The Most Useless Word in Your Vocabulary

by Andy Wood on June 18, 2012

in Ability, Enlarging Your Capacity, Five LV Laws, Life Currency, LV Cycle, Principle of Abundance, Time

I’ve lost count of the number of times I have written this word – much less said it (at least to myself).  It was a complete waste of time.

I’ve kept a journal for 17 years now (something I highly recommend), and there’s no telling how many times I confessed to this feeling.  But not once did it ever create my future, solve a problem, or breathe life into a situation.  In fact, it’s more likely to be a sign of defeat, discouragement, or slow death.

It may be a legitimate feeling.  But if feelings are designed to prompt us to action, the only thing this feeling ever prompts us to do is make excuses, whine, or wave the white flag.  In small doses it may be a call to action.  But in standard use, it’s emotional poison, and I hate it.

So I’ve decided to lock this word in a vault and reserve it for special occasions.  I may let it out every once in a while, but only with a chaperone.  I suggest you do the same.

The word?

Overwhelmed.

“I feel so overwhelmed.”

“This all looks so overwhelming.”

Blah… blah-blah…blah…blah.  (Try saying that in rhythm… it’s very therapeutic.)

Care to guess how helpful – really helpful – that is?

Here are quotes from actual journal entries across the years:

Two days in a row now I’ve still been in the bed in the morning, completely stressed out.  There have been a thousand things to do, and I’m having trouble getting them all done (from 2004).

What I need more than anything is a plan for eating elephants.  I know you do it one bite at a time, but when the task in front of you looks so large, it’s too easy just to put the fork down and forget it.  Or to stand there for hours trying to figure out where to get started (from 2002).

I’m borrowing baggage from the past to predict pain in the future.  And asking the question, “Why bother?”  (from 2005).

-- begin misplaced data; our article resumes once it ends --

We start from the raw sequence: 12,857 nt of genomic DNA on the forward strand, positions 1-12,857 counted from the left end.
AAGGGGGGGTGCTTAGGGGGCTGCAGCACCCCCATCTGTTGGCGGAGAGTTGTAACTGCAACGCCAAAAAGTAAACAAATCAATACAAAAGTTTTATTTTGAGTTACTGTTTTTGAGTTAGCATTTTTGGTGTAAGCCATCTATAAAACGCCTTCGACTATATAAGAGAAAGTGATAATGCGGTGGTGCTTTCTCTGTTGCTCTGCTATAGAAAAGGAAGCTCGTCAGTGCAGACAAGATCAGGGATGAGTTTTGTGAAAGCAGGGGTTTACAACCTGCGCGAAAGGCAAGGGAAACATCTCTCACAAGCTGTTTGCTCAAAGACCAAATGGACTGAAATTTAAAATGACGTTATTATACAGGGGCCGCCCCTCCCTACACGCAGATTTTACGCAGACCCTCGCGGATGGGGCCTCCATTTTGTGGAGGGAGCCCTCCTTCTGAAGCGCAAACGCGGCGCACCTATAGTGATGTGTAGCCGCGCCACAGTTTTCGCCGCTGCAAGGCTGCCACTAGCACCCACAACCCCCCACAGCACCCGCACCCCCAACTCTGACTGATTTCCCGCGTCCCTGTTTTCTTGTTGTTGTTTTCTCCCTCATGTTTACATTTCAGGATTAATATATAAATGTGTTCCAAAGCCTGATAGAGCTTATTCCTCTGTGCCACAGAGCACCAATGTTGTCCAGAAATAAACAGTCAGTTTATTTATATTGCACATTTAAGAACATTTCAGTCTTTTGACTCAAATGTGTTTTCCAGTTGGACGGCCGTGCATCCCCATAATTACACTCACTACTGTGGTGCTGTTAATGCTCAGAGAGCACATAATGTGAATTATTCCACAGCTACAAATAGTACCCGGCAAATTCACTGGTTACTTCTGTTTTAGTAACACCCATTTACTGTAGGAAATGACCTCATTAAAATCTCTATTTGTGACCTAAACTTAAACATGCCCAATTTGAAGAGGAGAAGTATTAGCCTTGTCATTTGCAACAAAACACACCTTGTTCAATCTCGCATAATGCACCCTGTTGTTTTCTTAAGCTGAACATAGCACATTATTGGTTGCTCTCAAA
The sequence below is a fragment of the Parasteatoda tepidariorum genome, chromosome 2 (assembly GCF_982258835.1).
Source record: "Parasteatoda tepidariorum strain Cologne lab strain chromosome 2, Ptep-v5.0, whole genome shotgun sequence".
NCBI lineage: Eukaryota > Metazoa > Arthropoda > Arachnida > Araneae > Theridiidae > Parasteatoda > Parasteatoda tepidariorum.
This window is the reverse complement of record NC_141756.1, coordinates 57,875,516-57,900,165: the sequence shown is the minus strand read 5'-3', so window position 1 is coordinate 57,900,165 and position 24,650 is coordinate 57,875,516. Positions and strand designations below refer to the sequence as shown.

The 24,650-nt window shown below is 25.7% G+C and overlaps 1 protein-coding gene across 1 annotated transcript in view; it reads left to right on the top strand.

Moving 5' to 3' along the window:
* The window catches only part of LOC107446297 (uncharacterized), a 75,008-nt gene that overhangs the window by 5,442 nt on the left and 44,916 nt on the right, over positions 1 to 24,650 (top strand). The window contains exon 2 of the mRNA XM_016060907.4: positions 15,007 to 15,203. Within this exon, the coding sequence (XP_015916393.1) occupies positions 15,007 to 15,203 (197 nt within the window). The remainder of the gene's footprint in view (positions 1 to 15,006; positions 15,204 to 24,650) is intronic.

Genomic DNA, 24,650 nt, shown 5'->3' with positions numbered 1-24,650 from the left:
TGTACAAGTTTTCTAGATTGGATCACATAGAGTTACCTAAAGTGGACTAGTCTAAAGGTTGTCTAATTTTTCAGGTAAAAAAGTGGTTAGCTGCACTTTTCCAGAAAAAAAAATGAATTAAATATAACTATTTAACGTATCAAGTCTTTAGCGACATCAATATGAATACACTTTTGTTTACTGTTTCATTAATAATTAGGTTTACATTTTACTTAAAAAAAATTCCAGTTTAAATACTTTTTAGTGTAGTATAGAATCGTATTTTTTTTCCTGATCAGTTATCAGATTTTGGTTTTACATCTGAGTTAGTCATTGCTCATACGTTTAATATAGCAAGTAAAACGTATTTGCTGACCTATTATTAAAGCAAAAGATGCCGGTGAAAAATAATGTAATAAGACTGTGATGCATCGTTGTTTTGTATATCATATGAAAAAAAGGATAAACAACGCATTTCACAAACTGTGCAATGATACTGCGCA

All these and more were laced with phrases like, “feeling so overwhelmed.”  Whaaaaaa!

That would be fine if there was some sort of manual or accompanying action plan to go with it.  But self-scolding little lectures like, “You’ve just got too much on your plate” just add to the problem.

I Am Not Alone

I’m pretty sure I’m not alone in this.  I routinely deal with people who have too much work left at the end of the day, too much month left at the end of the money, or too much fear left at the end of the courage.  And their overwhelming feelings become like a pet rhino they drag around on a leash.  After a while, you aren’t quite sure who’s leading whom.

Sure, there’s a point to which we can talk about rebuilding margin into your life and schedule.  But life in this world abhors a vacuum, and if it appears you have too much of anything – time, money, whatever – it comes after it.  I know people who have spent a lifetime looking busy and broke so that other people would leave them alone.

But is that any way to live?  Really?

And Now a Word from the Dictionary

Ole Man Webster seemed to get this point long before I did.

O·ver·whelm – [oh-ver-hwelm, –welm] – verb (used with object)

1.  to overcome completely in mind or feeling.

2.  to overpower or overcome, especially with superior forces; destroy; crush.

3.  to cover or bury beneath a mass of something, as floodwaters, debris, or an avalanche; submerge.

4.  to load, heap, treat, or address with an overpowering or excessive amount of anything.

5. to overthrow.

See the pattern here?  Defeat.  Surrender.  Overthrow.  Crush.  I’m helpless.